Sperm Whales

The Largest Toothed Whales in the World

Sperm Whale - Physeter macrocephalus


Kingdom: Animalia Phylum: Chordata Class: Mammalia Order: Cetacea Family: Physeteridae Genus: Physeter Species: macrocephalus

Occasionally seen in water off the coast of Baja California, the Sperm Whale is the largest toothed whale in the world. Males can grow up to 60 feet in length and can weigh 40-50 tons, usually reaching full size around 50 years old. Females tend to be smaller, usually around 30-40 feet long and weighing 14-18 tons. The brain of a Sperm Whale is the largest of any animal and has an average weight of 17 pounds in mature males. The Sperm Whale is easy to distinguish from other whales because of their block-shaped heads which can account for a third of their overall length. This head shape came about after many generations of natural selection, and now holds the most powerful natural sonar system in the animal kingdom and a large nasal complex filled with an oil-like substance, called spermaceti. Conservation vulnerable-01 The Sperm Whale received its name due to this oil-like substance resembling semen which fills its head cavity. They use this structure to echolocate its main food source, the giant squid, in complete darkness of the deep ocean. Circular scars on the head of these whales are thought to be from the suckers of giant and colossal squid, which the Sperm Whale hunts and eats at depths in excess of 5,000 feet.
Identifying characteristics of the Sperm Whale:

  • Distinctive box-shaped head, up to a third of body length, marked with circular scars from squid.
  • S-shaped blowhole, which creates a low, bushy blow angled to left of whale’s body.
  • Dark gray to black skin, which has a distinctive prune-like texture.
  • There is no dorsal fin, only a small hump followed by several ridges.
  • Triangular shaped tail, visible as the animal begins a dive.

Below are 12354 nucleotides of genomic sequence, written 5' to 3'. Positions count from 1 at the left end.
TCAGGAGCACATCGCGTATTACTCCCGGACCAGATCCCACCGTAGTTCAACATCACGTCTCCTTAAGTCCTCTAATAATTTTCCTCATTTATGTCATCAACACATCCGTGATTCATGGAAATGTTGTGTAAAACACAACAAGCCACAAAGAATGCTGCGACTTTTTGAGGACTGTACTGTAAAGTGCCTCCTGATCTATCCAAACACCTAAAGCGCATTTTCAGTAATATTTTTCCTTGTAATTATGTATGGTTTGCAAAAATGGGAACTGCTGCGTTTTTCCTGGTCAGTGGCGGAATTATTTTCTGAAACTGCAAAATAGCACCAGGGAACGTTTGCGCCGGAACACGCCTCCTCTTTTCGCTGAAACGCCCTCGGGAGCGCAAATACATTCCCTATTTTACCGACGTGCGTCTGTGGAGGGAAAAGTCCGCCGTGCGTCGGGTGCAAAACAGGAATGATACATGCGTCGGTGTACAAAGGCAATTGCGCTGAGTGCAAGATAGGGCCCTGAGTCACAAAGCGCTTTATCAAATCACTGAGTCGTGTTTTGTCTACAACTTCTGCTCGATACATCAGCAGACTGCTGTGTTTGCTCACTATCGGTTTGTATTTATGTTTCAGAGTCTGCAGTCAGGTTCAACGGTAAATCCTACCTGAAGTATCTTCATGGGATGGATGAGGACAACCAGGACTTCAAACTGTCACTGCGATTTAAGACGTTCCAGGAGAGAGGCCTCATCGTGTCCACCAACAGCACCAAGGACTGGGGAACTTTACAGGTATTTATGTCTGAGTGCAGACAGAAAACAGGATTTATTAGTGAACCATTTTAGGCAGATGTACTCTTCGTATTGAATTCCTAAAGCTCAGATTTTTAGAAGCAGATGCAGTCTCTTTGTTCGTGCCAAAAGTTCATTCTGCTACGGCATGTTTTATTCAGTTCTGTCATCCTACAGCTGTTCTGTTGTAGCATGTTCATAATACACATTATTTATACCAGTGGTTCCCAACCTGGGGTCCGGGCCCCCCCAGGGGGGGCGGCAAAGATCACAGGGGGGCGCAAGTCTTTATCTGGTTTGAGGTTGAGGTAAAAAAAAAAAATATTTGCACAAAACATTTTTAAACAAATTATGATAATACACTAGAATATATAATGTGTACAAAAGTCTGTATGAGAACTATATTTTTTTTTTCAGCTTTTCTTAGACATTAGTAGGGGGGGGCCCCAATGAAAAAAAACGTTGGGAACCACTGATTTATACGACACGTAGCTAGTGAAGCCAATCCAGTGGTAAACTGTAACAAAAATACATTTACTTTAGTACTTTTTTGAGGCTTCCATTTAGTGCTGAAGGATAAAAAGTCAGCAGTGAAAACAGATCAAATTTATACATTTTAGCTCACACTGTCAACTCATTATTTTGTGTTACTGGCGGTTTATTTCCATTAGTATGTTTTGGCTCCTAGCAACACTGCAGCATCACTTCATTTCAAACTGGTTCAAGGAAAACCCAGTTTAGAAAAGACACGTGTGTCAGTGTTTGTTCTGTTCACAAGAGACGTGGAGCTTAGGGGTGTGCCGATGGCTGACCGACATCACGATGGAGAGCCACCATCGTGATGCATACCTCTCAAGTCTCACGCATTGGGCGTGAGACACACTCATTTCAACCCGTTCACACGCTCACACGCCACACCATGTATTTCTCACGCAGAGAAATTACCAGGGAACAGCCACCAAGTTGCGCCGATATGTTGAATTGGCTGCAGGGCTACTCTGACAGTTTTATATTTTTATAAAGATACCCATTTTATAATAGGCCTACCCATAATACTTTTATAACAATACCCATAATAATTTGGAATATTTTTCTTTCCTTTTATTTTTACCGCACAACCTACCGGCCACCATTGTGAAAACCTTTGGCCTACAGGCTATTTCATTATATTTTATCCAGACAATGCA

Spermwhale2Sperm Whales can be found worldwide in areas with a water depth of 2,000 feet or more, allowing them access to their key food source, squid. Their migration patterns are not as predictable as those of baleen whales, while some whales seem to migrate north during the summer, there are populations in tropical and temperate regions which show no seasonal migration. Although listed as an endangered species, population estimates are anywhere between 200,000 to as many as 1,500,000 whales. Occasionally we see Sperm Whales from the California-Oregon- Washington stock, passing through the deeper waters of Baja, and it is always a magical experience. The social structure of these creatures is very complex, and individuals are usually found in social groupings called “Units.” These groups are composed of up to 12 animals and bonds between members of a unit are strong and long-lasting. Members protect the young, the sick and individuals which are injured very closely, sometimes by forming a protective circle around them. Units may associate together for short periods of time, and are considered casual acquaintances. Because of how efficiently the Sperm Whale can store oxygen in their blood and muscles, adults can stay submerged for over an hour without taking a breath. They are also the deepest divers of all mammals and can reach depths of over one mile in search of squid. Using vocalization, these animals produce loud clicks while foraging to locate prey in complete darkness. These clicks can be as loud as a rifle shot, and are also used to communicate between individuals, although little is known about this behavior. Although not thought to be necessary for feeding, the Sperm Whale between 20-26 conical teeth, which can each weigh up to 2 pounds. Sperm Whale gestation is approximately 15-18 months and the calf is born tail first near the surface of the water. Calving rate is around one every four years and calves nurse for 2-4 years, during which time they drink an average of 45 pounds of milk a day. While the calf is weaning, members of the calf’s natal unit remain at the surface to babysit while its mother is at depth feeding. Female Sperm Whales reach maturity around 9 years of age, with males becoming sexual mature between the ages 10-20. Young males disperse from their natal unit between 6-12 years of age, while females tend to remain in lasting groups with other females of their family. Males predominantly live solitary lives in colder waters until “social maturity” around 30 years of age at which point they migrate to tropical waters looking for mates.